We all came out to montreux
On the lake geneva shoreline
To make records with a mobile
We didnt have much time
Frank zappa and the mothers
Were at the best place around
But some stupid with a flare gun
Burned the place to the ground
Smoke on the water, fire in the sky
Deep Purple, Smoke on the Water
So I decided to be impatient and not wait until winter when I could harvest the red willow.
Last weekend, I went to the smoke shop, bought a tin of tobacco (American Spirit so I could be certain of no additives), a box of filter tubes and a cigarette machine. Then I got out my dried mullien and kinnickinnick and got to work.
I’ve been real happy with the results; the taste is a bit like a clove cigarette without the oil residue and without the dire health effects. Initially, I was smoking my regular cigarettes half the time – figuring the decrease in nicotine was something that I should gradually adapt – but I have found myself preferring the blend almost from the beginning, and smoking less of them to boot. I can feel the changes in my lungs as the mullien takes effect and I am waiting to see how it feels after a couple of weeks without straight tobacco.
Now, the only problem is this. I have plenty of mullien and it is easy to acquire (or will be for a couple more weeks until a hard frost kills the last of this seasons plants), but I find I have less kinnickinnick that I first thought so I need more, pronto. When I went hiking the other day, this was one of my goals – to collect more mullien (which I did) and to find some kinnickinnick in walking distance. On that I failed. Previously, I have only seen it growing at higher altitudes (above 9000 feet) and that would be across my backyard and beyond just to get to mountains that had that potential.
When I got home, I looked it up, hoping for some guidance on where to look and what to expect. Turns out, kinnickinnick could be growing in any of the places I looked, however, it prefers ponderosa pine forests. My backyard is predominantly pinon pine with a wide variety of spruce, sagebrush, rabbit brush and brambles. Oops.
So I have a couple backups in place, now – our old tipi-lord lives up in the hills on the other side of the valley, and I suspect that there is kinnickinnick (and ponderosa) in the public land behind him. He may very well be able to walk straight to a patch of it if he’s asked. My neighbor also wants to take me and the puppy up to a campground/hiking spot above one of the nearby passes… if we get an opportunity to go up there, I’m probably looking at a fifty-fifty chance that I will find all I need. Baring those two possibilities, well, I gotta get my car fixed soon and once I am mobile again, I know a number of places with easy access where it grows. And unlike the mullien, I will still be able to harvest it after the hard frost. The leaves are extremely hardy, so they will not whither and disappear with the cold weather.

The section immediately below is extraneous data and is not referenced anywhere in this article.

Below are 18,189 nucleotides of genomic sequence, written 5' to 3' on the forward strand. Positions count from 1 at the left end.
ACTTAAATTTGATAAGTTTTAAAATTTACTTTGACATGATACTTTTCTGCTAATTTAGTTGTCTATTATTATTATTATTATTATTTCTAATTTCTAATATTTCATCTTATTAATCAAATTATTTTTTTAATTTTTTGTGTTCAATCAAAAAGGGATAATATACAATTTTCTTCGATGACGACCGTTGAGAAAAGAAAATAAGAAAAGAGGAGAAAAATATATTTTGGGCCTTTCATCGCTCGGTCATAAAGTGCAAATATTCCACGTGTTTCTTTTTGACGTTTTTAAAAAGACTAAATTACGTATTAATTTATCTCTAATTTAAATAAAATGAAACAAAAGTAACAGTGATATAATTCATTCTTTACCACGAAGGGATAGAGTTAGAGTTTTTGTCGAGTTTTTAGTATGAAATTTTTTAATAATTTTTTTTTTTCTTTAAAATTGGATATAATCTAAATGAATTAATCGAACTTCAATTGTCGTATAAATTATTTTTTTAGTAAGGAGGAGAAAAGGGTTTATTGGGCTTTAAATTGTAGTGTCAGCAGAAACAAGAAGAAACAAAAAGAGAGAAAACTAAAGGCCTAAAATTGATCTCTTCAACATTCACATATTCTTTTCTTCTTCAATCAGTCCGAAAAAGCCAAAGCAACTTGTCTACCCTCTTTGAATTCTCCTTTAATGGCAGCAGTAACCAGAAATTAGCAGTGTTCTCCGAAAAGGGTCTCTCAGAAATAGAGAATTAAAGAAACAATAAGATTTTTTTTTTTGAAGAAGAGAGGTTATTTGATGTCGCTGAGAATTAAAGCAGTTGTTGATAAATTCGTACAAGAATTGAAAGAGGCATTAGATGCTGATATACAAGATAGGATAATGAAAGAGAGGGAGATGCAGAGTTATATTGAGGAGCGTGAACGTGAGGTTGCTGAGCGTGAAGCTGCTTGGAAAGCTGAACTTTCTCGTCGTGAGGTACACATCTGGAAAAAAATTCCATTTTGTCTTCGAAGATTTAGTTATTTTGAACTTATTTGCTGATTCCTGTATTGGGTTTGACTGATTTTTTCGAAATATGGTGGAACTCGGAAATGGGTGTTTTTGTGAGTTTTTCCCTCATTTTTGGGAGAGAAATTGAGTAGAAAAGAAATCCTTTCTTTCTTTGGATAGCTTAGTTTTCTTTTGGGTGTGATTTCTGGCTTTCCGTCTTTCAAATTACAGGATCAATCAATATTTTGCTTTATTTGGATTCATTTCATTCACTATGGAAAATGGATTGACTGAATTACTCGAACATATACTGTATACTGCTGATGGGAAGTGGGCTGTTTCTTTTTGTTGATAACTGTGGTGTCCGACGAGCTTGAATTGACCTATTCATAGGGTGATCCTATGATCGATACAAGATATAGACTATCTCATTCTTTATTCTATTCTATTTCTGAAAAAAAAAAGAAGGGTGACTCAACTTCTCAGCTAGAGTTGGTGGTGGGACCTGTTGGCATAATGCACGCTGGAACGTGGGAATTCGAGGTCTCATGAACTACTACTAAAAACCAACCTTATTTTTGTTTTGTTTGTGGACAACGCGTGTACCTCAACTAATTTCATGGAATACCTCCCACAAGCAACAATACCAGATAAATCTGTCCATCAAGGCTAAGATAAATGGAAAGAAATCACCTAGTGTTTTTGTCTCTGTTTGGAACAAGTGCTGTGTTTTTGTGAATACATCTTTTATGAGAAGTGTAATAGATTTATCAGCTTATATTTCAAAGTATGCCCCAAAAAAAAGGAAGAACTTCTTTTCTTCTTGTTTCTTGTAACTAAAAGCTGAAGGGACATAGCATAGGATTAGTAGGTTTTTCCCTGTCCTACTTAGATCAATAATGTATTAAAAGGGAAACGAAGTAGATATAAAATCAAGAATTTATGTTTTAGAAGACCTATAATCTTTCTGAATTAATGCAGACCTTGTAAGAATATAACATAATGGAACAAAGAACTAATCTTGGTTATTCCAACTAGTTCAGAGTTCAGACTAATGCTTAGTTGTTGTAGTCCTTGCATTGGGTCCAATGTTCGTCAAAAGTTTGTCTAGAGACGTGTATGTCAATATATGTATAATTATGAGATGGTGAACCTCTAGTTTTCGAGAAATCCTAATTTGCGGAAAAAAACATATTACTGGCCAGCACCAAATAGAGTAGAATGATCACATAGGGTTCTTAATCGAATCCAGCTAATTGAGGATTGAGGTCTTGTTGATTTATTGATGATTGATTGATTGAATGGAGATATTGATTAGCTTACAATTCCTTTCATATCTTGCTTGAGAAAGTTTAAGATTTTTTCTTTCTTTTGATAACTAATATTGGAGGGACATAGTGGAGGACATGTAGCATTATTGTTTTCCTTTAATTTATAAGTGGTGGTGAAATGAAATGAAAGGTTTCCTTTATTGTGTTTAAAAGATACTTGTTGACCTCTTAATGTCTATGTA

So now a little practical info: following are three pics of mullien, a first year plant, a second year plant and a third year relic. Finding the dried remains will help locate areas where mullien grows, if you are looking in the off season. The second year plant – this is what you want to harvest, being sure not to take too many leaves off of each plant early of mid-season (this week, I virtually stripped the plants I found as they are days away from dying in any case and there were not many plants still alive to harvest). If you find first year plants: leave them alone! Mullien is a biennial plant. This means that the first year after a seed germinates, all you get is a tiny little plant that then dies back in the fall. The following year, the plant reanimates, growing tall, flowering and eventually going to seed. So if you mess with first year plants, you may prevent them from surviving in to their second, procreative season. Don’t do it.
And here, by the way, is what my mountain man friend told me was “red willow” used in Indian Tobacco. I’m still looking for a technical identification, it may be a sandbar willow, but I need to look into it more. However, I realized that the point is that this is the plant they used in this locality. There may be a number of different species used throughout the region, perhaps including the red-ossier dogwood, just as there are a number of plants called “kinnickinnick” (most commonly refering to bear berry, uva ursi, which is the plant I am after) throughout the western states, all used by different tribes in their tobacco blend.
In truth, there is no one right way to blend tobacco 🙂